[30525-89-4]  · CH2O  · Paraformaldehyde  · (MW 30.03)

(convenient source of anhydrous monomeric formaldehyde for aldol condensation;1 electrophilic source of halomethyl2 and hydroxymethyl groups;3 convenient source of Mannich reaction intermediates;4 homologation of alkynes;5 synthesis of macrocyclic ligands6)

Physical Data: mp 160-165 °C.

Solubility: sol organic solvents.

Form Supplied in: solid; widely available.

Handling, Storage, and Precautions: generally stable; irritant.


The need to carry out one-carbon homologations during the course of organic syntheses is widespread. Since Formaldehyde itself is a hygroscopic gas which forms the hydrate easily, the ability to utilize functional equivalents of formaldehyde is quite useful. The proper choice for the synthetic equivalent of a tenuous species like formaldehyde is dictated by the context. Unlike the two other most common precursors, formalin and trioxane, paraformaldehyde is rather easy to handle. It is compatible with most organic systems and displays useful reaction patterns. The polymeric acetal system cleaves easily under acidic conditions and, to a lesser extent, under basic and neutral conditions, to afford one-carbon homologs. On those occasions when a solution of the monomeric formaldehyde is needed, the best approach is the thermal cracking of paraformaldehyde, with the evolved gaseous monomer bubbled into a solution and used immediately.

Reactions with Enolates and Enols.

As the functional equivalent of formaldehyde, paraformaldehyde can afford aldol products, especially under acidic conditions wherein the enol intermediate is generated and conditions lead to unsaturated carbonyl compounds. Methyl ketones undergo reaction (eq 1) with paraformaldehyde to afford the vinyl ketones under acidic conditions.7 Similar results are obtained with other active hydrogen reactants such as the treatment of methyloxazolines with paraformaldehyde and acid.8 Under neutral aqueous conditions, multiple aldol reactions with cyclohexanone have been reported (eq 2).9

Noteworthy observations in this particular reaction are the ultimate reduction of the ketone, presumably via a crossed Cannizzaro reaction, and the ability to utilize large excesses of paraformaldehyde without major difficulties. Of course, both phenomena are related to the absence of a-hydrogens and resultant inability of formaldehyde to enolize.

While paraformaldehyde can be effective in enolate chemistry,10 the more common practice, when condensation onto a preformed enolate is required, is to generate a solution of monomeric formaldehyde through pyrolysis.1,11 One can isolate the resultant hydroxy ketone (eq 3),12 or force dehydration through the use of Methanesulfonyl Chloride,12 or a variety of organometallic agents.13 The monomer generated in this way also reacts readily with the dianions of carboxylic acids.14

Halomethyl and Hydroxymethyl Electrophiles.

The chloromethylation of aromatic systems2 and heteroaromatic compounds15 can be accomplished using paraformaldehyde, Zinc Chloride, and Aluminum Chloride. Similar chemistry allows bromomethylation of aromatic systems.16 Halomethyl esters can be obtained from carboxylic acids as well.17 The hydroxymethylation of anthraquinones has been reviewed3 and paraformaldehyde can be used for the protection of alcohols as the methoxymethyl group.18-20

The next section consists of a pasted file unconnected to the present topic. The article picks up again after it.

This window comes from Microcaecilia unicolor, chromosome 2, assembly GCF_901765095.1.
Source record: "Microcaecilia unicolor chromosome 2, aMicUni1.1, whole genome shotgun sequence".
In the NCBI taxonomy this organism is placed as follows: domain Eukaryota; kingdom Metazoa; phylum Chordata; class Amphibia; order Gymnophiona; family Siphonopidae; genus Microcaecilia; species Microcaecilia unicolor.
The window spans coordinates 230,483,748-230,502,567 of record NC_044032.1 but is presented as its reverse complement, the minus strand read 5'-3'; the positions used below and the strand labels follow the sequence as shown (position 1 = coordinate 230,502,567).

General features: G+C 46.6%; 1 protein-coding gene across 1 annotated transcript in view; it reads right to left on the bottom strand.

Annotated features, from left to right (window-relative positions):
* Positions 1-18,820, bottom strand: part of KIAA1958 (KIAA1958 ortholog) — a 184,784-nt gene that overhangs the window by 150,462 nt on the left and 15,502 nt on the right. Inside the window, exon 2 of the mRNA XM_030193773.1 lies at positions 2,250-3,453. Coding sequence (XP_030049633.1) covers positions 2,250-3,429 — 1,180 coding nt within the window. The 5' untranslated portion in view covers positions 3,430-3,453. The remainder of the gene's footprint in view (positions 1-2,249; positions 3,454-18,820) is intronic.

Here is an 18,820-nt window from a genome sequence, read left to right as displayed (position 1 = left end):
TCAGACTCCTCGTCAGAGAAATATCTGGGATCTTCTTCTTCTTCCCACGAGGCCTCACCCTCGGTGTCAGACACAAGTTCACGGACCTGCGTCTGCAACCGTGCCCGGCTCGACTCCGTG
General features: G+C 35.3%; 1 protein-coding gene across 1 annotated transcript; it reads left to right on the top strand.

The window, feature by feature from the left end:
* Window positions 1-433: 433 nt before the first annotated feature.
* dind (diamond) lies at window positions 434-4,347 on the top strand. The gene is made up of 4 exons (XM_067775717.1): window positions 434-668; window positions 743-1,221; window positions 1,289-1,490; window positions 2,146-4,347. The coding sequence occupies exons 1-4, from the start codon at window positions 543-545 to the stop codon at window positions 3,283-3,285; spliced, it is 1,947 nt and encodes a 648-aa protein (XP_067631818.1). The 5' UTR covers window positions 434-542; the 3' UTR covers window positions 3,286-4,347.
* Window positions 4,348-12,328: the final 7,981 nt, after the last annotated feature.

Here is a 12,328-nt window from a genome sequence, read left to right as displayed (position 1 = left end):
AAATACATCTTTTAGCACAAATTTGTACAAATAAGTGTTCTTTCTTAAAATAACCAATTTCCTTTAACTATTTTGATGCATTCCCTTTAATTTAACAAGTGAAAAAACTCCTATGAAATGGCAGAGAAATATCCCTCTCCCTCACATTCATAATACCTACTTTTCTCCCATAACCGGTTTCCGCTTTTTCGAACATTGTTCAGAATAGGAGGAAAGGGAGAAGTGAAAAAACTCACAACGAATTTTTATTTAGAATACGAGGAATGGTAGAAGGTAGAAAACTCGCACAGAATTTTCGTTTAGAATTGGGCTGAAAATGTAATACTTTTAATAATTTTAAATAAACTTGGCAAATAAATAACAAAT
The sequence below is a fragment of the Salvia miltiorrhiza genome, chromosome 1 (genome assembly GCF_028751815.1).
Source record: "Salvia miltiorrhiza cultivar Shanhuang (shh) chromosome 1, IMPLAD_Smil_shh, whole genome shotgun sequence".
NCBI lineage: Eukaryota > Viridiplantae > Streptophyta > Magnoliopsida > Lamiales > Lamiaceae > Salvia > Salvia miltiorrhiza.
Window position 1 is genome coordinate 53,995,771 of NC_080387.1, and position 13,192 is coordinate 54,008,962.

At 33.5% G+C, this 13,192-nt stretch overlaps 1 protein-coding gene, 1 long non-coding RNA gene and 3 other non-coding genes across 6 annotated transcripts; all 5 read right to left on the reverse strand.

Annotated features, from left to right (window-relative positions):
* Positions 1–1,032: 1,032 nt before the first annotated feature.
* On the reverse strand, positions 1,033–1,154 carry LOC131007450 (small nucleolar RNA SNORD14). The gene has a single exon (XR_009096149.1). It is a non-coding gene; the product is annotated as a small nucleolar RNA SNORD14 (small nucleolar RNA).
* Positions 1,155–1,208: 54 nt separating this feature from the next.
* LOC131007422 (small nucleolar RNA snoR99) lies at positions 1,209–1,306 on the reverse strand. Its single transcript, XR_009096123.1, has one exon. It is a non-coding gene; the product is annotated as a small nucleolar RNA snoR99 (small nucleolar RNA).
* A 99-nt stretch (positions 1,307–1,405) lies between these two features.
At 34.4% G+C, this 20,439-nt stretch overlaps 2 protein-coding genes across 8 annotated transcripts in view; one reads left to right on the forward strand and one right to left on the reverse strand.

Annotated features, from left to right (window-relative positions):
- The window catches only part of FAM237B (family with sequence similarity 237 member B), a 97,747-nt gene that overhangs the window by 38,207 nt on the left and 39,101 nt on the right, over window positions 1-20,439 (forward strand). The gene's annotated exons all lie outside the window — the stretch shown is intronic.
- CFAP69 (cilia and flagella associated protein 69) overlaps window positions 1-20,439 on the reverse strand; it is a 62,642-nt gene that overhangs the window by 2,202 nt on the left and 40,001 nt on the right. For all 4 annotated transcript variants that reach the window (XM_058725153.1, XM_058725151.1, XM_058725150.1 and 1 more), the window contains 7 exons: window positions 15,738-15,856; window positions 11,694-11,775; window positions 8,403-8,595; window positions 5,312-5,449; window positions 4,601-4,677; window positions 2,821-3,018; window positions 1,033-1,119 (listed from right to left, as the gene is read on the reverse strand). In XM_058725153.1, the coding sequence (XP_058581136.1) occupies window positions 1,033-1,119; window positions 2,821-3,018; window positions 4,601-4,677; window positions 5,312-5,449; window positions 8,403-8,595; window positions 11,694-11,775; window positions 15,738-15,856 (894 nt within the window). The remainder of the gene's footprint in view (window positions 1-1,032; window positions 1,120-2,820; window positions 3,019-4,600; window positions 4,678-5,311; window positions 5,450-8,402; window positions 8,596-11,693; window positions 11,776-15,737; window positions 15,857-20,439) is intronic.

The Mannich Reaction and other Iminium Ion Reactions.

While the trapping of an iminium ion (generated by the acid-catalyzed reaction of an amine and paraformaldehyde) by enols4 has been well investigated (eq 4),21,22 a variety of other nucleophiles are available, such as allylstannanes.23 Of particular note are those reactions which bring about cyclization. In this context a vinylsilane (eq 5)24 is effective, as is an alkene (eq 6).25

Homologation of Alkynes.5

While the terminal alkyne group is a relatively weak nucleophile, strong Lewis acids can bring about homologation, albeit with some isomerization (eq 7).

Macrocyclic Ligands.6

By making use of template control, aza macrocycles can be formed which act as organometallic ligands and sequestering agents (eq 8).

1. Stork, G.; d'Angelo, J. JACS 1974, 96, 7114.
2. Fieser, L.; Seligman, A. M. JACS 1935, 57, 942.
3. Krohn, K. T 1990, 46, 291.
4. Blicke, F. F. OR 1942, 1, 303.
5. Rodini, D. J.; Snider, B. B. TL 1980, 21, 3857.
6. Kang, S.-G.; Jung, S.-J.; Kweon, J. K.; Kim, M.-S. Polyhedron 1993, 12, 353.
7. Gras, J.-L. TL 1978, 2955.
8. Meyers, A. I.; Kovelesky, A. C. TL 1969, 4809.
9. Wittcoff, H. OSC 1963, 4, 907.
10. Ueno, Y.; Setoi, H.; Okawara, M. TL 1978, 3753.
11. Stork, G.; Isobe, M. JACS 1975, 97, 6260.
12. Grieco, P. A.; Hiroi, K. CC 1972, 1317.
13. Tsuji, J.; Nisar, M.; Minami, I. TL 1986, 27, 2483.
14. Pfeffer, P. E.; Sibert, L. S. JOC 1970, 35, 262.
15. Kochetkov, N. K.; Khomutova, E. D.; Bazilevskii, M. V. ZOB 1958, 28, 2736 (CA 1959, 53, 9187).
16. van der Made, A. W.; van der Made, R. H. JOC 1993, 58, 1262.
17. Knochel, P.; Chou, T.-S.; Joubert, C.; Rajagopal, D. JOC 1993, 58, 588.
18. Edwards, J. A.; Calzada, M. C.; Bowers, A. JMC 1964, 7, 528.
19. Kapnang, H.; Charles, G.; Sondengam, B. L.; Hemo, J. H. TL 1977, 3469.
20. Barluenga, J.; Bayon, A. M.; Asensio, G. CC 1984, 1334.
21. Wilds, A. L.; Nowak, R. M.; McCaleb, K. E. OSC 1963, 4, 281.
22. Hagemeyer, H. J., Jr. JACS 1949, 71, 1119.
23. Grieco, P. A.; Bahsos, A. JOC 1987, 52, 1378.
24. Overman, L. E.; Bell, K. E. JACS 1981, 103, 1851.
25. Shiotani, S.; Kometani, T. TL 1976, 767.

Richard T. Taylor

Miami University, Oxford, OH, USA

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